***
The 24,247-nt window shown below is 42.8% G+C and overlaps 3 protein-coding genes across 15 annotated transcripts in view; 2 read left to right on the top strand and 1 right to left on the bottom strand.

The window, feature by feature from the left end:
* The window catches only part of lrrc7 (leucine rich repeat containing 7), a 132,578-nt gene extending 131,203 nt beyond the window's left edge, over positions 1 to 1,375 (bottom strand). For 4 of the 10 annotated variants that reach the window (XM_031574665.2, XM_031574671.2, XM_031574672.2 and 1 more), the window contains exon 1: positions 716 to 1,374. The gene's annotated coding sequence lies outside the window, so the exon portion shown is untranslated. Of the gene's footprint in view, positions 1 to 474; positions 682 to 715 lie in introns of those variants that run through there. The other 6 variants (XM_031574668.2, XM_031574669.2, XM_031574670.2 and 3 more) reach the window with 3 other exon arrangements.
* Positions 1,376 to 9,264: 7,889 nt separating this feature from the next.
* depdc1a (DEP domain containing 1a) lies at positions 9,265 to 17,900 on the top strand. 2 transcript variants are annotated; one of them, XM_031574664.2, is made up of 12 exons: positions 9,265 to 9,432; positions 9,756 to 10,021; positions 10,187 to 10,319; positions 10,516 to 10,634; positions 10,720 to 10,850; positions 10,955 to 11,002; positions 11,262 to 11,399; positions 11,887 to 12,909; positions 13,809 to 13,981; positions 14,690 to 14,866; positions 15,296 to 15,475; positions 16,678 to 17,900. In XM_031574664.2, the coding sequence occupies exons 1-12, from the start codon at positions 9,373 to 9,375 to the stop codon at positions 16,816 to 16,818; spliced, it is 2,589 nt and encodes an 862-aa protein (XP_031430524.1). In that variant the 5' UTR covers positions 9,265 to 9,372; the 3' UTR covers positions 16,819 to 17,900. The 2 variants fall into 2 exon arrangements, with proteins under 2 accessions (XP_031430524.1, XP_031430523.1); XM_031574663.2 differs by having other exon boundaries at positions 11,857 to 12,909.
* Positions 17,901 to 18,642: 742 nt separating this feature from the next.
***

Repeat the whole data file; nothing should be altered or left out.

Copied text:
The 24,247-nt window shown below is 42.8% G+C and overlaps 3 protein-coding genes across 15 annotated transcripts in view; 2 read left to right on the top strand and 1 right to left on the bottom strand.

The window, feature by feature from the left end:
* The window catches only part of lrrc7 (leucine rich repeat containing 7), a 132,578-nt gene extending 131,203 nt beyond the window's left edge, over positions 1 to 1,375 (bottom strand). For 4 of the 10 annotated variants that reach the window (XM_031574665.2, XM_031574671.2, XM_031574672.2 and 1 more), the window contains exon 1: positions 716 to 1,374. The gene's annotated coding sequence lies outside the window, so the exon portion shown is untranslated. Of the gene's footprint in view, positions 1 to 474; positions 682 to 715 lie in introns of those variants that run through there. The other 6 variants (XM_031574668.2, XM_031574669.2, XM_031574670.2 and 3 more) reach the window with 3 other exon arrangements.
* Positions 1,376 to 9,264: 7,889 nt separating this feature from the next.
* depdc1a (DEP domain containing 1a) lies at positions 9,265 to 17,900 on the top strand. 2 transcript variants are annotated; one of them, XM_031574664.2, is made up of 12 exons: positions 9,265 to 9,432; positions 9,756 to 10,021; positions 10,187 to 10,319; positions 10,516 to 10,634; positions 10,720 to 10,850; positions 10,955 to 11,002; positions 11,262 to 11,399; positions 11,887 to 12,909; positions 13,809 to 13,981; positions 14,690 to 14,866; positions 15,296 to 15,475; positions 16,678 to 17,900. In XM_031574664.2, the coding sequence occupies exons 1-12, from the start codon at positions 9,373 to 9,375 to the stop codon at positions 16,816 to 16,818; spliced, it is 2,589 nt and encodes an 862-aa protein (XP_031430524.1). In that variant the 5' UTR covers positions 9,265 to 9,372; the 3' UTR covers positions 16,819 to 17,900. The 2 variants fall into 2 exon arrangements, with proteins under 2 accessions (XP_031430524.1, XP_031430523.1); XM_031574663.2 differs by having other exon boundaries at positions 11,857 to 12,909.
* Positions 17,901 to 18,642: 742 nt separating this feature from the next.